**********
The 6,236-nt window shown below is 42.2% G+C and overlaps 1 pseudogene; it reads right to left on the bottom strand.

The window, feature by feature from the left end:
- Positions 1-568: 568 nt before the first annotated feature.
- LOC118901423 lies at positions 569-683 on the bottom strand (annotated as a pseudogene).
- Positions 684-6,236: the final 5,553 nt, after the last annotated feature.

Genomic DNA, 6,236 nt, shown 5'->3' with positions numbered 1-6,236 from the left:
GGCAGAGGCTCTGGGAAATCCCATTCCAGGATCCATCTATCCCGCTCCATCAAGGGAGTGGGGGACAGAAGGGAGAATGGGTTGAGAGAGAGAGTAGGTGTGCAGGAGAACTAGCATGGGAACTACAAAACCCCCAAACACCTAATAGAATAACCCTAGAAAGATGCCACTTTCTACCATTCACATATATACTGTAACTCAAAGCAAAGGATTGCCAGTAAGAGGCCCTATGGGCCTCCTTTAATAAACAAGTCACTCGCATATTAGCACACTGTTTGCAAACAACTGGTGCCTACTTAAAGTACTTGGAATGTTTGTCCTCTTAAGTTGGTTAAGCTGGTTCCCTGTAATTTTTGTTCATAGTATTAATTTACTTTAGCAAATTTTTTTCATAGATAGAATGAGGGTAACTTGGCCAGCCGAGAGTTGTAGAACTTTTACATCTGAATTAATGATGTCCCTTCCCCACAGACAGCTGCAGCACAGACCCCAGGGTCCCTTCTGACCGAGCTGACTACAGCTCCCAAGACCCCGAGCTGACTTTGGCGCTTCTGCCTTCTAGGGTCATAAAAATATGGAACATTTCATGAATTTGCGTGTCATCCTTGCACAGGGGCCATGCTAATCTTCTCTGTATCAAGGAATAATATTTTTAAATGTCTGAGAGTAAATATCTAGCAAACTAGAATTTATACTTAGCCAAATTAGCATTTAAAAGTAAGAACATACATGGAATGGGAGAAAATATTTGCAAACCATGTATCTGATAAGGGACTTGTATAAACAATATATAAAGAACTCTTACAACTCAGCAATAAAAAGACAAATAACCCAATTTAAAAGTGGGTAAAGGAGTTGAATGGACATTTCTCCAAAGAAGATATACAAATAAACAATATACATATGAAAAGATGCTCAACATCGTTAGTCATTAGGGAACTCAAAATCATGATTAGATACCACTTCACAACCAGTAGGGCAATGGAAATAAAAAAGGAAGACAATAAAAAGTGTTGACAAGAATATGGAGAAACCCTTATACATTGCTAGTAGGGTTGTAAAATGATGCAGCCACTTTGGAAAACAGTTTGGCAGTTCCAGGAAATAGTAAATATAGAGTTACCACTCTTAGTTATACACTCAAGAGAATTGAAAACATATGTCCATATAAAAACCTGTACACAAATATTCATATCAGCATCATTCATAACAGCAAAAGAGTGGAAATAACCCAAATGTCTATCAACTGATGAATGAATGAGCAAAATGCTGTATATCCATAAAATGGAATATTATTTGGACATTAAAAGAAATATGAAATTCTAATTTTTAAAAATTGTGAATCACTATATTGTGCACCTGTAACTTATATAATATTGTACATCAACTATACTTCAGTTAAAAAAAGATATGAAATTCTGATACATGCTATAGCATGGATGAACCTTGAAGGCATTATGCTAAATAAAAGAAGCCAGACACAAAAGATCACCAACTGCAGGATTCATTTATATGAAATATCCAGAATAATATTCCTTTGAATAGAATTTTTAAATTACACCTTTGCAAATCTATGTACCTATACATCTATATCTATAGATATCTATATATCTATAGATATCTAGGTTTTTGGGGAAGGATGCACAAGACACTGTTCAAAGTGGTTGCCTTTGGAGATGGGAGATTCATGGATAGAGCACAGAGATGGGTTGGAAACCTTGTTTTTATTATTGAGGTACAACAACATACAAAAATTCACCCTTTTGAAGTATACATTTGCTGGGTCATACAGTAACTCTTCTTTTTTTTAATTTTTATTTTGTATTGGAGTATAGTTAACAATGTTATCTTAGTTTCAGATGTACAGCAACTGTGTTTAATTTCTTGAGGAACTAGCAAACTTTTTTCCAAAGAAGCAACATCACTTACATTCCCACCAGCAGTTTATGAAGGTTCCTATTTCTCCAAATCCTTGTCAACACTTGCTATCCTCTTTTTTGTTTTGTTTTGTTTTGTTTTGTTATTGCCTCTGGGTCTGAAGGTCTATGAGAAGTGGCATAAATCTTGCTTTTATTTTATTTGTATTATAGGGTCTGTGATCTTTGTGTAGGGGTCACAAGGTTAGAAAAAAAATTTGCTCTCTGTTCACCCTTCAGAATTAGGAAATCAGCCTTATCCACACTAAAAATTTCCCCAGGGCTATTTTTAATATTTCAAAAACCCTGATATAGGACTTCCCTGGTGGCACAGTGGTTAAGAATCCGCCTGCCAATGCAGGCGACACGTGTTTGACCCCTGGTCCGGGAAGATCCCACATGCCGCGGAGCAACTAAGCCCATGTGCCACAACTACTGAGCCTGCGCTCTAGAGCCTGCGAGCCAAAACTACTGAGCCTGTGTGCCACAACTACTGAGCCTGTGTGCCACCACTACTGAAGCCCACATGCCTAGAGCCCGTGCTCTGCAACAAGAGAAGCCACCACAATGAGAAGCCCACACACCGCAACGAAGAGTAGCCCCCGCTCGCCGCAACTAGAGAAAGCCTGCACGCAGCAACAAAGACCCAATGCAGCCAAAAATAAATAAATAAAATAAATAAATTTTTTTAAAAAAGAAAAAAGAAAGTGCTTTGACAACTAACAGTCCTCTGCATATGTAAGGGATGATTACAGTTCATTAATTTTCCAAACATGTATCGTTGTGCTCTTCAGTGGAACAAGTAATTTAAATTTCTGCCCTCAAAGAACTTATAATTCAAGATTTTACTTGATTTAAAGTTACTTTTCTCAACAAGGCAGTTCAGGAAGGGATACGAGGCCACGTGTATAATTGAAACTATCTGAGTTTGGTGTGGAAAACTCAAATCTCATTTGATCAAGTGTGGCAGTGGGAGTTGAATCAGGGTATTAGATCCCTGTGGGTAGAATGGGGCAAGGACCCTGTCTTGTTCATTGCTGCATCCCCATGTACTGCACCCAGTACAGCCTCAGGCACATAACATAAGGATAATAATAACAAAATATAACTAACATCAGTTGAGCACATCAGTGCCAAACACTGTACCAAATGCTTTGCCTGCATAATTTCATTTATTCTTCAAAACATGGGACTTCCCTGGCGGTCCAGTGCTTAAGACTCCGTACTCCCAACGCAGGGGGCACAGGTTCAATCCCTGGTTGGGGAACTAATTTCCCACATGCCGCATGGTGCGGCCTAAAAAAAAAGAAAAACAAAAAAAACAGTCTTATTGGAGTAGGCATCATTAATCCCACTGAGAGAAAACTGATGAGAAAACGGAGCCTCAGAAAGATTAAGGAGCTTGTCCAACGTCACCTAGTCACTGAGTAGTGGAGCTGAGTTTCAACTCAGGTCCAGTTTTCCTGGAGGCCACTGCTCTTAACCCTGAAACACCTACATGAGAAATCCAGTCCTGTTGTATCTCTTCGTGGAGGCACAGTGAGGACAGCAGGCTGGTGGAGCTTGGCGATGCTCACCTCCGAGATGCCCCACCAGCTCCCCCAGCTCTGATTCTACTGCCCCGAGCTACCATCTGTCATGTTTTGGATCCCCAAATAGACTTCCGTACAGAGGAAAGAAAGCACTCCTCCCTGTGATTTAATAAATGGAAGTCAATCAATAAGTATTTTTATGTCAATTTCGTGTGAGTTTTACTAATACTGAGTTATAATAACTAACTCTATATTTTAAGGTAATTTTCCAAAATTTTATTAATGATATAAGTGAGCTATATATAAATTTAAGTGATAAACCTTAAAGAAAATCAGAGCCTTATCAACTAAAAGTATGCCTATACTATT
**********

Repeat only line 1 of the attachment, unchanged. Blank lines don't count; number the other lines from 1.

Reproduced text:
The 6,236-nt window shown below is 42.2% G+C and overlaps 1 pseudogene; it reads right to left on the bottom strand.